Radio Iris by Anne-Marie Kinney

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On the other hand, there is something noteworthy about her passivity, an intentional withholding on the part of the author, as if this were the best way to express Iris’s precise brand of yearning.
-NY Times

Synopsis

"Radio Iris has a lovely, eerie, anxious quality to it. Iris's observations are funny, and the story has a dramatic otherworldly payoff that is unexpected and triumphant."
—Deb Olin Unferth, The New York Times Book Review

"A noirish nod to the monotony of work."
—O: The Oprah Magazine

"Kinney is a Southern California Camus."
—Los Angeles Magazine

"'The Office' as scripted by Kafka."
—Minneapolis Star-Tribune

"[An] astute evocation of office weirdness and malaise."
—The Wall Street Journal

Radio Iris follows Iris Finch, a twentysomething socially awkward daydreamer and receptionist at Larmax, Inc., a company whose true function she doesn’t understand (though she’s heard her boss refer to himself as “a businessman”).

Gradually, her boss’ erratic behavior becomes even more erratic, her coworkers begin disappearing, the phone stops ringing, making her role at Larmax moot, and a mysterious man appears to be living in the office suite next door.

Radio Iris is an ambient, eerie dream of a novel, written with remarkable precision and grace that could also serve as an appropriate allegory for our modern recession.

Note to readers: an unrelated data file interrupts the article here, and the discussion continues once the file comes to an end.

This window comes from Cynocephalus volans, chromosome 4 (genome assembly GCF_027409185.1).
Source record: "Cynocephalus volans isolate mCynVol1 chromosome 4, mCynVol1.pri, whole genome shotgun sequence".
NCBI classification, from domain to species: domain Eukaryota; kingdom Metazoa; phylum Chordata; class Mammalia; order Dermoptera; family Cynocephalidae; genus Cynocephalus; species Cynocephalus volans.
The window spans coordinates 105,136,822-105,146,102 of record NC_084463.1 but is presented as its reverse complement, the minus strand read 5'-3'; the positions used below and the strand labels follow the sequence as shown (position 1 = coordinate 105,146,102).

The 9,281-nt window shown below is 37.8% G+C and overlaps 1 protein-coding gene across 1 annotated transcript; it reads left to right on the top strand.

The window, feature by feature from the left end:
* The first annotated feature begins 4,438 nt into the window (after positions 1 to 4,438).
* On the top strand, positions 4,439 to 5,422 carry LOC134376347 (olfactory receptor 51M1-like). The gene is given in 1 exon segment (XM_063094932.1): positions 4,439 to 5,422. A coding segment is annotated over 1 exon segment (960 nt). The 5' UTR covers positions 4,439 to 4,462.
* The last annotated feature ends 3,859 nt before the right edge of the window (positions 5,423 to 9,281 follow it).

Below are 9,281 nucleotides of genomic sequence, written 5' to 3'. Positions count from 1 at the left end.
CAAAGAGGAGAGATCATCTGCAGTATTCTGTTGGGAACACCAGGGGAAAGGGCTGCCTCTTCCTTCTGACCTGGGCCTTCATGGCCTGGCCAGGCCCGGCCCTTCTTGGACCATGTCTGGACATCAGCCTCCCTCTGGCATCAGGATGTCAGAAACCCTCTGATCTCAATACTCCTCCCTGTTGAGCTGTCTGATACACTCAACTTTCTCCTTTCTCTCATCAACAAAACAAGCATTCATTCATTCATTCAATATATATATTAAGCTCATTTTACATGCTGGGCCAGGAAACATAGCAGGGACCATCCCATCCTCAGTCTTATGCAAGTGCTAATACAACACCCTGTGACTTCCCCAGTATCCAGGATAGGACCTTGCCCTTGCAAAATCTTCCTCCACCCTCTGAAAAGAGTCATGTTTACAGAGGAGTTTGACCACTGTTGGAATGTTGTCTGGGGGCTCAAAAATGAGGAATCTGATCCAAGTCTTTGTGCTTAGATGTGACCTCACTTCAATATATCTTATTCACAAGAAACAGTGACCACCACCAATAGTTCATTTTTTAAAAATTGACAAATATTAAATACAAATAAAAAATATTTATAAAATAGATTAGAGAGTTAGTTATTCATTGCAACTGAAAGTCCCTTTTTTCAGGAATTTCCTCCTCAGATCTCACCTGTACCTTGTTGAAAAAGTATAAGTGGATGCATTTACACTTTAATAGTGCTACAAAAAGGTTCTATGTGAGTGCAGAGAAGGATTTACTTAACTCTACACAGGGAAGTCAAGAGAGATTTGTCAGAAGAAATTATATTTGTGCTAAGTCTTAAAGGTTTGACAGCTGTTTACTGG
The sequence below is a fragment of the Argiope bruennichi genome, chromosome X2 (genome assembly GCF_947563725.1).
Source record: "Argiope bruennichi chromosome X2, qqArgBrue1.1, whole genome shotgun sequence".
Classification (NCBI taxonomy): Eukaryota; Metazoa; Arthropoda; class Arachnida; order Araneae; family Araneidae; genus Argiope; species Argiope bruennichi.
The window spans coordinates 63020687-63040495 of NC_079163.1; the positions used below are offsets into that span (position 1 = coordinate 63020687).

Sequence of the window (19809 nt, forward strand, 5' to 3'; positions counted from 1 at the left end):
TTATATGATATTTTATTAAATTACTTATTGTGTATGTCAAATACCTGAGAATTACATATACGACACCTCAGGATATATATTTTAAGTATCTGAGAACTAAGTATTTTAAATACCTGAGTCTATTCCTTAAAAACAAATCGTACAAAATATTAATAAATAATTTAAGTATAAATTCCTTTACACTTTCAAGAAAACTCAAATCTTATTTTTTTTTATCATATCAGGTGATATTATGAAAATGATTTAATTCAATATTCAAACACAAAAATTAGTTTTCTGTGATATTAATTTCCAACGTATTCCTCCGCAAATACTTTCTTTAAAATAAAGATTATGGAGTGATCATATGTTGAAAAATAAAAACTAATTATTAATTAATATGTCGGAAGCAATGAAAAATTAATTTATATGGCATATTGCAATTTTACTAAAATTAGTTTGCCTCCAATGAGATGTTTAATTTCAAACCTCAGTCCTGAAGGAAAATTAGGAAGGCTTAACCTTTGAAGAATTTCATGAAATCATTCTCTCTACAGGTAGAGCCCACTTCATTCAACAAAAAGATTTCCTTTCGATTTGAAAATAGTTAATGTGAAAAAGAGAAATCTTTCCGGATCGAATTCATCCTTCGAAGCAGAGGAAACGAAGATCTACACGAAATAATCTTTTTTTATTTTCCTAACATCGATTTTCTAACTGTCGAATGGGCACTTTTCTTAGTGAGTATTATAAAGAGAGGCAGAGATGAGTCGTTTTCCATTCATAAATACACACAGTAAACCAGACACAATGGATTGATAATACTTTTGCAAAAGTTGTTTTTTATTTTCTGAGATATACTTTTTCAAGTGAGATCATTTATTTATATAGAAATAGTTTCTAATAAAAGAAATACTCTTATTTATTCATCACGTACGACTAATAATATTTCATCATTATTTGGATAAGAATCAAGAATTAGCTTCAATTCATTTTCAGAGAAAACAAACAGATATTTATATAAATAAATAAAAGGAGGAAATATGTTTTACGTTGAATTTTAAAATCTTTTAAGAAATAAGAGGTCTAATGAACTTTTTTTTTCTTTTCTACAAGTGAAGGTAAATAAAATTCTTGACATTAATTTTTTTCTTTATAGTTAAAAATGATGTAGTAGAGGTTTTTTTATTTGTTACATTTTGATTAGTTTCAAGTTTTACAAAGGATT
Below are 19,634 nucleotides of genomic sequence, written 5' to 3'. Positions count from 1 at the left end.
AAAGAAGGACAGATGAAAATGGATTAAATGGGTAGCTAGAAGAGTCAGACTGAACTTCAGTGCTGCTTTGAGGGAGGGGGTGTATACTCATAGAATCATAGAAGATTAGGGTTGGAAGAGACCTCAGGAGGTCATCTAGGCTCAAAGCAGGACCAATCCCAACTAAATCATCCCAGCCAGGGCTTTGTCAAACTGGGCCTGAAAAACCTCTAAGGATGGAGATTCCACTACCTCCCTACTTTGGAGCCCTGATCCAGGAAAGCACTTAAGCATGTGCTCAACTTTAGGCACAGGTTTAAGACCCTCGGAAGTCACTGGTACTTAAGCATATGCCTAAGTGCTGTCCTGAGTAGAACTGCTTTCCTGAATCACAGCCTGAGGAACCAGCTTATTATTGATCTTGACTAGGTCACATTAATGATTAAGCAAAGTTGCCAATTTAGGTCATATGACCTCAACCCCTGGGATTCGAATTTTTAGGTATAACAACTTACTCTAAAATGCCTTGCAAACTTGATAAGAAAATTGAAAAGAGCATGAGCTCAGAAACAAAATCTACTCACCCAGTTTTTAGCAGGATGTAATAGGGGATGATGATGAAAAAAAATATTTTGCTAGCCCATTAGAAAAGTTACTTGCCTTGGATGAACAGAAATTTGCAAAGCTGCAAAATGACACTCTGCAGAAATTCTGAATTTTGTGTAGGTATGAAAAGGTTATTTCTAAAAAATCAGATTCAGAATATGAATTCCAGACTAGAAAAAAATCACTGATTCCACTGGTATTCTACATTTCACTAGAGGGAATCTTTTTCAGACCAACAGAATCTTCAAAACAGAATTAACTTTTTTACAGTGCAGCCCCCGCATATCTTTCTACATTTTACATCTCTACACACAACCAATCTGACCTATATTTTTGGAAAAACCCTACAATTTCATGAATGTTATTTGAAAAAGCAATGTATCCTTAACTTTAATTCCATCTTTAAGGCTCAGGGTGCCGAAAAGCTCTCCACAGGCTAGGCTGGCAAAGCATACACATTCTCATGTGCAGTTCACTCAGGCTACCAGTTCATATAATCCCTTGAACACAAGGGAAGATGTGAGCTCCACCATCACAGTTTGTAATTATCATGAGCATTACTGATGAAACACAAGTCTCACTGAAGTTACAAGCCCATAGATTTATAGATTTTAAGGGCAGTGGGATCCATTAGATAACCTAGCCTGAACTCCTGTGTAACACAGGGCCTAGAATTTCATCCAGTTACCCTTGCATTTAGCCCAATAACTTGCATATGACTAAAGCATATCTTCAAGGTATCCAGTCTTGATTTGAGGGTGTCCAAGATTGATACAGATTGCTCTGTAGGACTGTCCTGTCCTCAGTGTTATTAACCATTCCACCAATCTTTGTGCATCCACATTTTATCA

Anne-Marie Kinney’s short fiction has appeared or is forthcoming in Indiana Review, Black Clock, Keyhole, and Satellite Fiction.

 

About Anne-Marie Kinney

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Anne-Marie Kinney: Anne-Marie Kinney has been published in Black Clock, Indiana Review, and Keyhole, and performed at L.A.'s Word Theatre. Radio Iris is her first novel.
 
Published May 15, 2012 by Two Dollar Radio. 208 pages
Genres: Literature & Fiction, Humor & Entertainment. Fiction
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Critic reviews for Radio Iris
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NY Times

Above average
Reviewed by Deb Olin Unferth on Jul 13 2012

On the other hand, there is something noteworthy about her passivity, an intentional withholding on the part of the author, as if this were the best way to express Iris’s precise brand of yearning.

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